Search

It’s all slow-commotion to ‘Choofa’

ONGOING exposes of the Wilkie Swan affair clearly show there’s been hectic activity in Mr Kim Wilkie’s 2 Mint Street, East Victoria Park electoral office.

Phoney travel claims, a break-in into a staffer’s computer, late-night visits to Mint Street by WA Broad Left powerbrokers – the mind boggles.

What’s not been highlighted, however, is the inactivity in the Minister of State Senator Chris Ellison’s office since June when he first learned there were serious problems at Mint Street involving taxpayer funds.

His inactivity is worth recounting, if for no other reason than that some senior WA Libs are wondering if Minister Ellison deserves re-endorsement.

The public interest aspect of this scandal - as opposed to Labor’s factional imbroglios - surfaced shortly before June 22 when the Libs were tipped off by ALP insiders alleging full-time Wilkie staffer Damien Karmelich was regularly driving to Bunbury to help State Labor candidates.

Soon after, WA Senator Allan Eggleston asked Minister Ellison several questions, including: “Will the Minister undertake to recoup any taxpayer funds that may have been used during Mr Karmelich’s activities?”

State Scene quizzed Senator Ellison in December and that revealed he’d done nothing until September 5; so for nearly 11 weeks.

When he finally acted, he just sent Mr Wilkie a letter asking if there was a problem at Mint Street and was told all was okay – Mr Karmelich had worked in Bunbury but in his own time, it was claimed.

No independent checks were made by Minister Ellison or his department.

But Minister Ellison’s performance has been even worse.

As late as December, so for nearly six months, the Eggleston questions remained unanswered.

When State Scene first contacted Minister Ellison’s office, his press officer claimed Senator Eggleston’s questions were withdrawn, which they had not.

When this was sorted out, the press officer claimed: “The Department of Finance has taken this matter up with Mr. Wilkie as per usual practice where a breach of entitlement is alleged to have occurred, and on the basis of his advice no further action will be taken.”

But when Minister Ellison finally tabled his answer in the Senate shortly before Christmas, because of State Scene’s quizzing, he gave a different answer.

“In accordance with usual practice I wrote to Mr Wilkie on September 5 requesting his comments on this matter,” he said.

Who’s telling the truth - press officer or minister?

And why are the department’s and/or minister’s investigative procedures so poor that when a Senator alleges, in Parliament, serious breaches they only manage to prompt a letter?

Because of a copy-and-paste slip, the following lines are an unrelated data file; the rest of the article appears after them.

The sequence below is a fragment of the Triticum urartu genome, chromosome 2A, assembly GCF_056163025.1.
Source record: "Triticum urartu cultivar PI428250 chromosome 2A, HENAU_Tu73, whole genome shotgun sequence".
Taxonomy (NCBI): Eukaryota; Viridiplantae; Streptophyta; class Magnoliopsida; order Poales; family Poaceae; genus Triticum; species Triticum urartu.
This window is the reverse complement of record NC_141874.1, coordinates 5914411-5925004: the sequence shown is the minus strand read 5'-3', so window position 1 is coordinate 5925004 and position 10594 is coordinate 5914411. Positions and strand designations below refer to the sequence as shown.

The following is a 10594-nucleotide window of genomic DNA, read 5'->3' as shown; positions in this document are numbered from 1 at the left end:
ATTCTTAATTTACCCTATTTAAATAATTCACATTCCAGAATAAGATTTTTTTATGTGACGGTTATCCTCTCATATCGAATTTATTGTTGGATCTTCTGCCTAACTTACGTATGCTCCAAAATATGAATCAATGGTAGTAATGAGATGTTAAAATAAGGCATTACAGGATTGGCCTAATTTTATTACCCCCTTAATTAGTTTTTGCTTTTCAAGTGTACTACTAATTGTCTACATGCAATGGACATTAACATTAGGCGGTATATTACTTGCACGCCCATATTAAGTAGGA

No independent inquiries were conducted by qualified investigators or auditors – just a letter.

But this affair has also revealed things were far worse in other respects, for when Minister Ellison responded to State Scene’s report of the Wilkie affair in a letter to Business News’ editor, he made a revealing point, arising from the June 22 Eggleston questions.

“Following this question a news article appeared in the Canberra Times (August 7),” he said.

“It was on the basis of the article that I wrote to Mr Wilkie on September 5.”

At least he stuck to his guns that he took the matter up with Mr Wilkie, not his department as his press officer claimed.

But this raises another issue about his method of administration for he’s admitted the Eggleston questions prompted no action by him, his office, or his department.

It was only when a Canberra Times article – published seven weeks after the Eggleston questions were put - that he finally contacted Mr Wilkie on whether a staffer was working other than at Mint Street.

Apart from showing total disregard for a senatorial colleague on an issue involving taxpayers’ funds, it shows Parliament counts for little.

We now know that anyone wanting Minister Ellison to inquire into something should call the Canberra Times, not a senator.

To rub salt into the wound, when The Bulletin last week exposed aspects of the scandal other than those first raised in State Scene, Minister Ellison promptly released a press statement headed; “Wilkie investigation continues.”

Investigation continues? What? No investigation was ever launched!

Mr Minister, stop trying to now get onto the bandwagon that State Scene got rolling when it moved to query why the Eggleston questions were ignored.

The statement, dated January 10, so almost seven months after Senator Eggleston raised Mr. Karmelich’s paid travels, said: “The allegations, which involve possible misuse of taxpayers’ funds over an extended period, are being treated seriously and may be referred to the Australian Federal Police.”

So, action, at long last.

During the 1980s I knew Chris Ellison quite well – he was a drinking mate of some of my mates.

To us all he wasn’t Chris, but “Choofa”. I never asked why.

Now I know; because when it comes to action it’s “choof, choof, choof”, at Thomas the Tank Engine pace.

Add your comment

BNIQ sponsored byECU School of Business and Law

Students

6th-Australian Institute of Management WA20,000
7th-Murdoch University16,584
8th-South Regional TAFE10,549
9th-Central Regional TAFE10,000
10th-Saferight8,000
49 tertiary education & training providers ranked by total number of students in WA

Number of Employees

BNiQ Disclaimer